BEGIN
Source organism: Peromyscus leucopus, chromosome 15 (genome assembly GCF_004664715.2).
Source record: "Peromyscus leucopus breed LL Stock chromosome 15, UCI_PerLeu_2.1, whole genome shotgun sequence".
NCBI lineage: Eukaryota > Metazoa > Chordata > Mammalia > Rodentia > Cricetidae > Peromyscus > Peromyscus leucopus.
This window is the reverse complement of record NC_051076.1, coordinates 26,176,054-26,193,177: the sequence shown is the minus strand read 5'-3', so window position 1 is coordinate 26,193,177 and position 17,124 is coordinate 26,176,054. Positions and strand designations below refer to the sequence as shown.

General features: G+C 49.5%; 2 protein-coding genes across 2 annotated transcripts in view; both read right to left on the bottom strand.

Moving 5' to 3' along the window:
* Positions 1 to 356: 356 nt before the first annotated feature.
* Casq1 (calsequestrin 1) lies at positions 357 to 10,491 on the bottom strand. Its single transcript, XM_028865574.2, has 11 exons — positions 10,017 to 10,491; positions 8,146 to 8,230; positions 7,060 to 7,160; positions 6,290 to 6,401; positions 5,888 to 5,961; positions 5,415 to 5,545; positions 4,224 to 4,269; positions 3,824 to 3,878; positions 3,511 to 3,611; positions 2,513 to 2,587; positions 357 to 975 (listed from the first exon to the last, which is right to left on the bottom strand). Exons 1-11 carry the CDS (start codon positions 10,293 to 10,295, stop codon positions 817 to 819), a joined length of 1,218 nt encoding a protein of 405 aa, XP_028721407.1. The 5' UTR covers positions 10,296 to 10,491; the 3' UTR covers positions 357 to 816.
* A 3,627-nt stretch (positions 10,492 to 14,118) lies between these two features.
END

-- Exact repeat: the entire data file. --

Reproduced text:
Source organism: Peromyscus leucopus, chromosome 15 (genome assembly GCF_004664715.2).
Source record: "Peromyscus leucopus breed LL Stock chromosome 15, UCI_PerLeu_2.1, whole genome shotgun sequence".
NCBI lineage: Eukaryota > Metazoa > Chordata > Mammalia > Rodentia > Cricetidae > Peromyscus > Peromyscus leucopus.
This window is the reverse complement of record NC_051076.1, coordinates 26,176,054-26,193,177: the sequence shown is the minus strand read 5'-3', so window position 1 is coordinate 26,193,177 and position 17,124 is coordinate 26,176,054. Positions and strand designations below refer to the sequence as shown.

General features: G+C 49.5%; 2 protein-coding genes across 2 annotated transcripts in view; both read right to left on the bottom strand.

Moving 5' to 3' along the window:
* Positions 1 to 356: 356 nt before the first annotated feature.
* Casq1 (calsequestrin 1) lies at positions 357 to 10,491 on the bottom strand. Its single transcript, XM_028865574.2, has 11 exons — positions 10,017 to 10,491; positions 8,146 to 8,230; positions 7,060 to 7,160; positions 6,290 to 6,401; positions 5,888 to 5,961; positions 5,415 to 5,545; positions 4,224 to 4,269; positions 3,824 to 3,878; positions 3,511 to 3,611; positions 2,513 to 2,587; positions 357 to 975 (listed from the first exon to the last, which is right to left on the bottom strand). Exons 1-11 carry the CDS (start codon positions 10,293 to 10,295, stop codon positions 817 to 819), a joined length of 1,218 nt encoding a protein of 405 aa, XP_028721407.1. The 5' UTR covers positions 10,296 to 10,491; the 3' UTR covers positions 357 to 816.
* A 3,627-nt stretch (positions 10,492 to 14,118) lies between these two features.